Black Swan: Pornography or Reality?
The recent release of the film Black Swan has thrown audiences and critics into an uproar; its dark insights into the world of eating disorders are frightening. The film stars actors Natalie Portman (prima ballerina and Swan Queen) and Mila Kunis (Lily), both of which were petite before their roles in the film yet lost an additional 20 pounds each in preparation for their parts. The actresses spoke of the months it took to achieve the unnatural weigh-in for the film and the mere days it took to gain the weight back after filming.
Many critics are calling Black Swan “eating disorder porn.” The movie’s portrayal of the benefits of being thin in the world of professional dance has already inspired a “Black Swan Diet” and “Black Swan Workout.” However, defenders of the film say that the movie is not promoting eating disorders but simply displaying the reality of what is expected on the center stage of ballerinas.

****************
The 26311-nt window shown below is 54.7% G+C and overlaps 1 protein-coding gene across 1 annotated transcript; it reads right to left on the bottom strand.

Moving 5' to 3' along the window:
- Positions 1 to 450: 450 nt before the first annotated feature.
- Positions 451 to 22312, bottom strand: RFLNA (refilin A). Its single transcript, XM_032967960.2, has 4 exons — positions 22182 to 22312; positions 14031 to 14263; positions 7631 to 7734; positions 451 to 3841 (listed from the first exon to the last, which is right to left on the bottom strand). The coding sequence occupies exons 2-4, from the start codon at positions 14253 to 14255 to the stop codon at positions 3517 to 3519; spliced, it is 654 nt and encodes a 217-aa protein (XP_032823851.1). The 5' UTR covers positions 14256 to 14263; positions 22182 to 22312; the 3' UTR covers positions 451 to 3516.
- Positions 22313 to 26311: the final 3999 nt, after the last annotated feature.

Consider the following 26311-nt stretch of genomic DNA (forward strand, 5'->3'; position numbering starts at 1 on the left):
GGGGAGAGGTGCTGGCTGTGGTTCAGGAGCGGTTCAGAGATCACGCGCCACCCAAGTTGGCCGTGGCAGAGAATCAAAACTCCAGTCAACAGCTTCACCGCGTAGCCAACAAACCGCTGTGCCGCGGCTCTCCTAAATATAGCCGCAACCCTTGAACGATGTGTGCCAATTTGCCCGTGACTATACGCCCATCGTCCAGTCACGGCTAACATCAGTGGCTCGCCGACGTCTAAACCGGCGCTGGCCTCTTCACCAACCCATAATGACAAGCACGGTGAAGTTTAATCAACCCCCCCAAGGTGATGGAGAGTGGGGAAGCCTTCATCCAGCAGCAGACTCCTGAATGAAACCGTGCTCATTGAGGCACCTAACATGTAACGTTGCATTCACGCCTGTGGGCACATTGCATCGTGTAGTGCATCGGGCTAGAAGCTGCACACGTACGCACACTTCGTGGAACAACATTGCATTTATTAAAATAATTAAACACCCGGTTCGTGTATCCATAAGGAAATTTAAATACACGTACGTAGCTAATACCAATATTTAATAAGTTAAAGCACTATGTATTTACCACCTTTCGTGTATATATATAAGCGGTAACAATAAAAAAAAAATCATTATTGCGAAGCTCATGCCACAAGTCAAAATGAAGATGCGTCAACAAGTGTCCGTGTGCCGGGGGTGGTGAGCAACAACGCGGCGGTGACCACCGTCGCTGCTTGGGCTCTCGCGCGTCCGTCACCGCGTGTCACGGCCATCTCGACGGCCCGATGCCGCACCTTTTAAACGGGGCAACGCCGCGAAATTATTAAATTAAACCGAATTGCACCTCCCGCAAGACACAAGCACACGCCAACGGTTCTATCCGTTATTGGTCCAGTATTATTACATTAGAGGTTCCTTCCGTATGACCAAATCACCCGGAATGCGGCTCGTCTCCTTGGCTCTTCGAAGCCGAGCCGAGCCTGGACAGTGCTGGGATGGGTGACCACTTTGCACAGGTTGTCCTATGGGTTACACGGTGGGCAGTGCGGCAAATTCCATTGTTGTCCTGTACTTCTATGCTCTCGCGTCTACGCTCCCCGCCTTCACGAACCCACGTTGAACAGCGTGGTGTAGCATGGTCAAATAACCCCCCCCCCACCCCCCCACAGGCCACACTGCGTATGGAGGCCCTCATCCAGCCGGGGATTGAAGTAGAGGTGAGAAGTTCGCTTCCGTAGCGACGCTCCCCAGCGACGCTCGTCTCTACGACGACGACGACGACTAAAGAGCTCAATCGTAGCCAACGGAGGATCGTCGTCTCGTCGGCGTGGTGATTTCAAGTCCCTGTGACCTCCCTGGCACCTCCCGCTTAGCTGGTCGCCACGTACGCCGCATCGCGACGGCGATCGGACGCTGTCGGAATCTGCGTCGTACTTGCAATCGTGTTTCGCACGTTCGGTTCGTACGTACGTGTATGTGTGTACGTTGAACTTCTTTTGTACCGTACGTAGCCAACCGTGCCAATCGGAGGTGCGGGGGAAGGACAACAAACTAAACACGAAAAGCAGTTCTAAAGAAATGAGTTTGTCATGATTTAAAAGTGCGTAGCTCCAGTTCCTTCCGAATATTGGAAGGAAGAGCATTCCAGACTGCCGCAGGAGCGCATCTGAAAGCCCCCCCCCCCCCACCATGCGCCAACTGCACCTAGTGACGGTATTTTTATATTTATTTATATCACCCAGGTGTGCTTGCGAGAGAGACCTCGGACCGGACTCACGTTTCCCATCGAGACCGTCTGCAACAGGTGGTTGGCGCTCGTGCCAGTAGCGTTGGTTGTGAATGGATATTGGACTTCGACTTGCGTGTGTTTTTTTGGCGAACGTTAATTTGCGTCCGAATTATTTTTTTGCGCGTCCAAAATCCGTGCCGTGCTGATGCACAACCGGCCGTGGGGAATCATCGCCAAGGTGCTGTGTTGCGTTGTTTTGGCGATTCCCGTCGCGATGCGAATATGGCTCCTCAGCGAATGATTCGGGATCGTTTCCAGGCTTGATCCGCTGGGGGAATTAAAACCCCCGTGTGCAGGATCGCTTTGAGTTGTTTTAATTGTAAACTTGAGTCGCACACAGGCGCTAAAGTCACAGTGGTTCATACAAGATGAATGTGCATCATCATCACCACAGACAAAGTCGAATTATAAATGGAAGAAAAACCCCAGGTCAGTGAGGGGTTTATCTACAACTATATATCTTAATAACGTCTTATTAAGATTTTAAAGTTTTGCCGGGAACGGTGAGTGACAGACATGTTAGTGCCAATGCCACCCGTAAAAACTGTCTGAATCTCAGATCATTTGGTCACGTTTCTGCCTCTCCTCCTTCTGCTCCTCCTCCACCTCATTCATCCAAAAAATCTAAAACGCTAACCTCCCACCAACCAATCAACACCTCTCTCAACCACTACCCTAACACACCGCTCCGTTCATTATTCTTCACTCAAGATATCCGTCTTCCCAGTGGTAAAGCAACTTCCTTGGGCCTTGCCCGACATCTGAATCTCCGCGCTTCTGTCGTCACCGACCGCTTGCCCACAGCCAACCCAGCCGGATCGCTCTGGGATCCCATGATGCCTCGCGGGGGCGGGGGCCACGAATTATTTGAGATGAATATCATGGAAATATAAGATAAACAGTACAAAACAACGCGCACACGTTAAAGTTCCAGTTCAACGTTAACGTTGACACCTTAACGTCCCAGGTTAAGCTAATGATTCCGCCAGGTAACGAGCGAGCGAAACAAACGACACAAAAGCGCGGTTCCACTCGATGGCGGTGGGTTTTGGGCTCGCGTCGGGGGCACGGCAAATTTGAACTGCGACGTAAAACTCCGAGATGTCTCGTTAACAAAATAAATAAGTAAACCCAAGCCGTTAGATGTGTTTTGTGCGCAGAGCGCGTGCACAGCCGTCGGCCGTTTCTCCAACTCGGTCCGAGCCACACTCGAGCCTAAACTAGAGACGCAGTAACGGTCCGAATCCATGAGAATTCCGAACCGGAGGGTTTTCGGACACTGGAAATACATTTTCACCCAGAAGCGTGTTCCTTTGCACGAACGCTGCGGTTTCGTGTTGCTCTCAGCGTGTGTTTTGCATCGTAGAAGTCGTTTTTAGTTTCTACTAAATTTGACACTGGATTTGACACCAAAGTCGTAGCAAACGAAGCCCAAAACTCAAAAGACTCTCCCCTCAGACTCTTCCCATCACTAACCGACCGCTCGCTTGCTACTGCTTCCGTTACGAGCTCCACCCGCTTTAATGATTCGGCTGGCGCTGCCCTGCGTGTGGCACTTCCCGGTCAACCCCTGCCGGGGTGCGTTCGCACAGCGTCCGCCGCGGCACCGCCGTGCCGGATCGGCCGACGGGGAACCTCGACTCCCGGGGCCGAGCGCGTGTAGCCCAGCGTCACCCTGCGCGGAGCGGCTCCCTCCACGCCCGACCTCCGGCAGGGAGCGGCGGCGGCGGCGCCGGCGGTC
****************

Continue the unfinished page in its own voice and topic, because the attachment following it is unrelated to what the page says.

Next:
In my opinion, both the media at large and the celebrities that play these roles encourage cultural acceptance of eating disorders, even making them seem trendy. As a society, we need to address the fine line between media portrayal and promotion. Young girls who idealize unnaturally thin actresses torture themselves by not accepting who they are or what they look like.
Regardless of one’s stand on the subject, anorexia nervosa has the highest mortality rate of any psychiatric disease due to under identification and subsequent absence of treatment. Unless we take the reins and spread awareness about this tyrant and the media’s role, this trend is likely to continue.